After that afternoon in the lobby, a flood of other snapshot memories cascaded down, so many and so varied that I feared losing them if I didn’t work fast enough.  I furiously wrote them down.  Some were a couple of pages, others a few paragraphs, or even less.  There were episodes, fragments of episodes, slivers of thoughts, reflections, images, conversations.  Eventually, feeling I needed some instruction in how to do what I was doing (always a dancer at heart, I wanted direction and correction), I signed up for a memoir-writing workshop, led by the marvelous Merridawn Duckler.

Each week, Merridawn gave us a title prompt and an assignment to write two pages about it.  (Five of her title prompts became chapters in my book.)  I distinctly remember how excited I felt to run to my computer to write about “The Fork in the Road” and “The Time I Taught Someone Something” and “My Scar.”

The workshop members shared their writings each week.  As nervous as I was to read my essays aloud to the group, it finally proved to me that my conviction was right: people — not just other dancers but real people — could be as fascinated by ballet as I was, if they were shown something a little below its surface.

• • • • 

Now, at last, I have found gratification again: my book, Being a Ballerina: The Power and Perfection of a Dancing Life, was published in April by the University of Florida Press and reviewed in May by the New York Times.

How does a dancer become a writer?  One would think these art forms could not be more different: the one is intensely physical, interconnected with and dependent upon other bodies and minds, and effervescent, disappearing forever the very next moment; while the other is completely stationary, solitary, and permanent.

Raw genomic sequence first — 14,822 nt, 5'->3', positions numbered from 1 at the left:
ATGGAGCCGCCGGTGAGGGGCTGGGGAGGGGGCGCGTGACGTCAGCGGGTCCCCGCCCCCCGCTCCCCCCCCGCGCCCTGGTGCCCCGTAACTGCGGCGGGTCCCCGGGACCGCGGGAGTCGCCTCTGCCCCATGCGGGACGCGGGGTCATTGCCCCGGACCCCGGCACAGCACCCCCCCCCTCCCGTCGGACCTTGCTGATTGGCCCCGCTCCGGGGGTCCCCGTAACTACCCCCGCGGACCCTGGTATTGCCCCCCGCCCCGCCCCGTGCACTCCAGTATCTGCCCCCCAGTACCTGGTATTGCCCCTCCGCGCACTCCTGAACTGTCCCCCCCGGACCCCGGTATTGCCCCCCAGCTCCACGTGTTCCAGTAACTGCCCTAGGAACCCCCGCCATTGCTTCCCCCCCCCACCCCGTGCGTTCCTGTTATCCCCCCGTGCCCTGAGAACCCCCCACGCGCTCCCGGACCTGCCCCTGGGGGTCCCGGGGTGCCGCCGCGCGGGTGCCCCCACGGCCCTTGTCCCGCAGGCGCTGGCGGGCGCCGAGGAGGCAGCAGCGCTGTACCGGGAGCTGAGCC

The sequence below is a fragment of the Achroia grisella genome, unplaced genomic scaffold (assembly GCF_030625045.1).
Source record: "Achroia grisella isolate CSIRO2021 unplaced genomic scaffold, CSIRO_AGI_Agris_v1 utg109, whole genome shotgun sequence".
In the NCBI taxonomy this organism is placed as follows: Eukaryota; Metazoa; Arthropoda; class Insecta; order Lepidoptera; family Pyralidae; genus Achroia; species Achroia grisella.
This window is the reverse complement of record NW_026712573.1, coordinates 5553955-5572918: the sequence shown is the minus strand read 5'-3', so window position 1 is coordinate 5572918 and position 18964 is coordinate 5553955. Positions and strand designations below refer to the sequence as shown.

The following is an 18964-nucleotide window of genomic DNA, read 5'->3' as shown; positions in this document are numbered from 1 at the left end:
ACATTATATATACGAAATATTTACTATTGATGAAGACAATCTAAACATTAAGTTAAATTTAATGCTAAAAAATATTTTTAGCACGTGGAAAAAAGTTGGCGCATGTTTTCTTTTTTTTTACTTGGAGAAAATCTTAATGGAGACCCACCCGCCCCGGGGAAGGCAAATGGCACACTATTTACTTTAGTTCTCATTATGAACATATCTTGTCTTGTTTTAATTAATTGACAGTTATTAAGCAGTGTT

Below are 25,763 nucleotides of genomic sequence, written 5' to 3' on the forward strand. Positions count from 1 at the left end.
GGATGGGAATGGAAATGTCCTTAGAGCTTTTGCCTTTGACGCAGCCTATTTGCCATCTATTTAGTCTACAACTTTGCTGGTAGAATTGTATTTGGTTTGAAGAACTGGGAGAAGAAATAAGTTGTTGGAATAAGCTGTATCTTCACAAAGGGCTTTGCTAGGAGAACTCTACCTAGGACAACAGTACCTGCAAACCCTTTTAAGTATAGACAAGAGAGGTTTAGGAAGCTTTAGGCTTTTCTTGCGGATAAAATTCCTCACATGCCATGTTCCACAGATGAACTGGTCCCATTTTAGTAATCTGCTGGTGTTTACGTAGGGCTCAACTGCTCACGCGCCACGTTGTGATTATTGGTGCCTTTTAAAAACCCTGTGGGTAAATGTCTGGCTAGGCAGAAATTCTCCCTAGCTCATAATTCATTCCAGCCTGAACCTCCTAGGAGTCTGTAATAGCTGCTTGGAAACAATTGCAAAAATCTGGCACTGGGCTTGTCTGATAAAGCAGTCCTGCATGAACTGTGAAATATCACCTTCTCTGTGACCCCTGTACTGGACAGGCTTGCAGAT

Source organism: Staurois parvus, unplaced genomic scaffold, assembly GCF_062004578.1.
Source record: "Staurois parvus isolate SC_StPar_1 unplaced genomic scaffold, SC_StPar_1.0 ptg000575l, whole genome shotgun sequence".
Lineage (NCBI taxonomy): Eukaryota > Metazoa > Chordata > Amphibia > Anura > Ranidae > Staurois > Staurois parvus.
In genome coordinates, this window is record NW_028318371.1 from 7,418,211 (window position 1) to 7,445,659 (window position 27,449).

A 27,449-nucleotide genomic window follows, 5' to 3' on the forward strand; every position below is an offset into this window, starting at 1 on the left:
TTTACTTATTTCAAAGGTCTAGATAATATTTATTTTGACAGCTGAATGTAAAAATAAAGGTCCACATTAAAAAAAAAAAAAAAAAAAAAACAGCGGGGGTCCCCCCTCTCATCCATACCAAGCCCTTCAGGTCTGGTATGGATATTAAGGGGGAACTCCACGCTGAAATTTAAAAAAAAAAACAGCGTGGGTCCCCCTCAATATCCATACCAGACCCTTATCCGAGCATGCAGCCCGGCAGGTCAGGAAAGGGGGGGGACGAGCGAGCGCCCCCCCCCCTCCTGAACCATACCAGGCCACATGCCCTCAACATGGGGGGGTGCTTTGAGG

But for me, the similarities that make expressing myself in words on a page as natural as using my body are strong.  I still don’t have to speak out loud, which emboldens me to be forthright, daring and fully revealing.  On stage, costume, characterization, choreography and the buffer of a proscenium stage gave me that fearlessness.  On stage, no one can stop you.  On the page, no one can, either.

Once a dancer, always a dancer.

[Gavin Larsen retired as a principal dancer in 2010.  Her final principal performance was in Balanchine’s “Duo Concertant,” music by Stravinsky.  For several more minutes of pleasure, I recommend you watch this video of Gavin’s movements and reflections.]

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4 Responses to Once a Dancer

  1. Bruce says:

    This is a fascinating snapshot of an amazing life journey. The book sounds great too. Thank you, Gavin, and thanks Craig for inviting her to write here.

    • Gavin Larsen says:

      Thank you, Bruce, I hope you enjoy reading the full story now that you have the history behind how this book was born!

  2. Sue Collins says:

    Gavin’s book provides a wonderful education on ballet. Then when I went on Youtube to view her ballet exercises, I understood the amazing art of ballet in such a different, visual way. I have never been to a ballet. It made me realize how little exposure the average person has to live performances and how much I have missed.

  3. Ryan says:

    As with Gavin herself, this story is ‘forthright, daring and fully revealing’.